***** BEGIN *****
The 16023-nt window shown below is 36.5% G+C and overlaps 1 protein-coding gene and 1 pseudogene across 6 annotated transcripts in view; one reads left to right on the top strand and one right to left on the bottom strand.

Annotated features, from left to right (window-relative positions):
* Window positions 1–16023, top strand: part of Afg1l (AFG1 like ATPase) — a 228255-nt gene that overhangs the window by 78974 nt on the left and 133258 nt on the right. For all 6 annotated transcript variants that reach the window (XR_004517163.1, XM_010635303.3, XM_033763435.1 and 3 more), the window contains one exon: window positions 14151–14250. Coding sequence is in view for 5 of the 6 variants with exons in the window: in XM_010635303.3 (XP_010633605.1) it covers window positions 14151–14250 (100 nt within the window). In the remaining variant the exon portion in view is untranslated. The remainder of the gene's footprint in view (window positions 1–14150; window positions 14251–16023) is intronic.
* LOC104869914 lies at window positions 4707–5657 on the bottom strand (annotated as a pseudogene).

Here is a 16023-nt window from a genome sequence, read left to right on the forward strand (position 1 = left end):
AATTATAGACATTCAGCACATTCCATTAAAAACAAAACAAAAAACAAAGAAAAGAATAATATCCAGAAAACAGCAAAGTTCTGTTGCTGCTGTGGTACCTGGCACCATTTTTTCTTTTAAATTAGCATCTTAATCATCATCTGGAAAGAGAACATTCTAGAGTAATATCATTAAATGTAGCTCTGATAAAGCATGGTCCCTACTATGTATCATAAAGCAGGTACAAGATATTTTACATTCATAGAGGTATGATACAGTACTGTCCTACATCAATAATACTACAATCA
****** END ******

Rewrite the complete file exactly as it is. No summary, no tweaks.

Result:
The 16023-nt window shown below is 36.5% G+C and overlaps 1 protein-coding gene and 1 pseudogene across 6 annotated transcripts in view; one reads left to right on the top strand and one right to left on the bottom strand.

Annotated features, from left to right (window-relative positions):
* Window positions 1–16023, top strand: part of Afg1l (AFG1 like ATPase) — a 228255-nt gene that overhangs the window by 78974 nt on the left and 133258 nt on the right. For all 6 annotated transcript variants that reach the window (XR_004517163.1, XM_010635303.3, XM_033763435.1 and 3 more), the window contains one exon: window positions 14151–14250. Coding sequence is in view for 5 of the 6 variants with exons in the window: in XM_010635303.3 (XP_010633605.1) it covers window positions 14151–14250 (100 nt within the window). In the remaining variant the exon portion in view is untranslated. The remainder of the gene's footprint in view (window positions 1–14150; window positions 14251–16023) is intronic.
* LOC104869914 lies at window positions 4707–5657 on the bottom strand (annotated as a pseudogene).

Here is a 16023-nt window from a genome sequence, read left to right on the forward strand (position 1 = left end):
AATTATAGACATTCAGCACATTCCATTAAAAACAAAACAAAAAACAAAGAAAAGAATAATATCCAGAAAACAGCAAAGTTCTGTTGCTGCTGTGGTACCTGGCACCATTTTTTCTTTTAAATTAGCATCTTAATCATCATCTGGAAAGAGAACATTCTAGAGTAATATCATTAAATGTAGCTCTGATAAAGCATGGTCCCTACTATGTATCATAAAGCAGGTACAAGATATTTTACATTCATAGAGGTATGATACAGTACTGTCCTACATCAATAATACTACAATCA